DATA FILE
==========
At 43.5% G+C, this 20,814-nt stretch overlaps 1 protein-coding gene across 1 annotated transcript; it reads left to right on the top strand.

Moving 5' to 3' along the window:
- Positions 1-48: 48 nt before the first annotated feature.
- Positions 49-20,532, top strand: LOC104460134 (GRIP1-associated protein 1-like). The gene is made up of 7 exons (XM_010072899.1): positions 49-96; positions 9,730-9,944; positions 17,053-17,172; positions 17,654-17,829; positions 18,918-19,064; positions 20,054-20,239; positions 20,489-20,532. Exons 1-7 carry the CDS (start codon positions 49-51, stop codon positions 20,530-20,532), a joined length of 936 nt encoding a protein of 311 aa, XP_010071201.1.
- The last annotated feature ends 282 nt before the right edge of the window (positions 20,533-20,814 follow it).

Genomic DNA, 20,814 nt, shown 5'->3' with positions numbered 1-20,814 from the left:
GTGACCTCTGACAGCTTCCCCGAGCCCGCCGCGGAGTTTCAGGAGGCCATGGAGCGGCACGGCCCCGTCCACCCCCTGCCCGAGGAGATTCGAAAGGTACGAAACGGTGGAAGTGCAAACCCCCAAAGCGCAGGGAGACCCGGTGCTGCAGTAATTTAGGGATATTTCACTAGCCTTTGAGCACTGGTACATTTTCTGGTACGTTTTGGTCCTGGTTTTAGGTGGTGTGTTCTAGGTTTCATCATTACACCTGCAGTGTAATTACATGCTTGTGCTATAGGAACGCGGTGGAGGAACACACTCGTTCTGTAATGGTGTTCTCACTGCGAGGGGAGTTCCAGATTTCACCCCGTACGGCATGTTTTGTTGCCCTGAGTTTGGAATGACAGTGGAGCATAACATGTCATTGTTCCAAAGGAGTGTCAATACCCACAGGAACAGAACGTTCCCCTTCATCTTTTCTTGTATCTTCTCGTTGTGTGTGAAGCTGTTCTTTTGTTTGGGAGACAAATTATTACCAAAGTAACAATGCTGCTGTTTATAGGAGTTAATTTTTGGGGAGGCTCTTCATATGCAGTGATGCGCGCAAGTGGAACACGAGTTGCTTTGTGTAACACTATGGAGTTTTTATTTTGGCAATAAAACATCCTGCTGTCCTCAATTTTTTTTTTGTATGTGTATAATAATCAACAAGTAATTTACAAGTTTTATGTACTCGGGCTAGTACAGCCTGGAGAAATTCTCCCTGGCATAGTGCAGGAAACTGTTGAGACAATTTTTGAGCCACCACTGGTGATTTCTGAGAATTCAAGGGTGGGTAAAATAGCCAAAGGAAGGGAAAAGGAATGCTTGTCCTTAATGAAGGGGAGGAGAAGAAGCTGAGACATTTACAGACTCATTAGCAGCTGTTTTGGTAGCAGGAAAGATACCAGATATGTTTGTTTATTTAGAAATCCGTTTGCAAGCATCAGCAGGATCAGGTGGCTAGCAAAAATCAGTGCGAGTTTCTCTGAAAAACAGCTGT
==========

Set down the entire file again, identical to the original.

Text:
At 43.5% G+C, this 20,814-nt stretch overlaps 1 protein-coding gene across 1 annotated transcript; it reads left to right on the top strand.

Moving 5' to 3' along the window:
- Positions 1-48: 48 nt before the first annotated feature.
- Positions 49-20,532, top strand: LOC104460134 (GRIP1-associated protein 1-like). The gene is made up of 7 exons (XM_010072899.1): positions 49-96; positions 9,730-9,944; positions 17,053-17,172; positions 17,654-17,829; positions 18,918-19,064; positions 20,054-20,239; positions 20,489-20,532. Exons 1-7 carry the CDS (start codon positions 49-51, stop codon positions 20,530-20,532), a joined length of 936 nt encoding a protein of 311 aa, XP_010071201.1.
- The last annotated feature ends 282 nt before the right edge of the window (positions 20,533-20,814 follow it).

Genomic DNA, 20,814 nt, shown 5'->3' with positions numbered 1-20,814 from the left:
GTGACCTCTGACAGCTTCCCCGAGCCCGCCGCGGAGTTTCAGGAGGCCATGGAGCGGCACGGCCCCGTCCACCCCCTGCCCGAGGAGATTCGAAAGGTACGAAACGGTGGAAGTGCAAACCCCCAAAGCGCAGGGAGACCCGGTGCTGCAGTAATTTAGGGATATTTCACTAGCCTTTGAGCACTGGTACATTTTCTGGTACGTTTTGGTCCTGGTTTTAGGTGGTGTGTTCTAGGTTTCATCATTACACCTGCAGTGTAATTACATGCTTGTGCTATAGGAACGCGGTGGAGGAACACACTCGTTCTGTAATGGTGTTCTCACTGCGAGGGGAGTTCCAGATTTCACCCCGTACGGCATGTTTTGTTGCCCTGAGTTTGGAATGACAGTGGAGCATAACATGTCATTGTTCCAAAGGAGTGTCAATACCCACAGGAACAGAACGTTCCCCTTCATCTTTTCTTGTATCTTCTCGTTGTGTGTGAAGCTGTTCTTTTGTTTGGGAGACAAATTATTACCAAAGTAACAATGCTGCTGTTTATAGGAGTTAATTTTTGGGGAGGCTCTTCATATGCAGTGATGCGCGCAAGTGGAACACGAGTTGCTTTGTGTAACACTATGGAGTTTTTATTTTGGCAATAAAACATCCTGCTGTCCTCAATTTTTTTTTTGTATGTGTATAATAATCAACAAGTAATTTACAAGTTTTATGTACTCGGGCTAGTACAGCCTGGAGAAATTCTCCCTGGCATAGTGCAGGAAACTGTTGAGACAATTTTTGAGCCACCACTGGTGATTTCTGAGAATTCAAGGGTGGGTAAAATAGCCAAAGGAAGGGAAAAGGAATGCTTGTCCTTAATGAAGGGGAGGAGAAGAAGCTGAGACATTTACAGACTCATTAGCAGCTGTTTTGGTAGCAGGAAAGATACCAGATATGTTTGTTTATTTAGAAATCCGTTTGCAAGCATCAGCAGGATCAGGTGGCTAGCAAAAATCAGTGCGAGTTTCTCTGAAAAACAGCTGT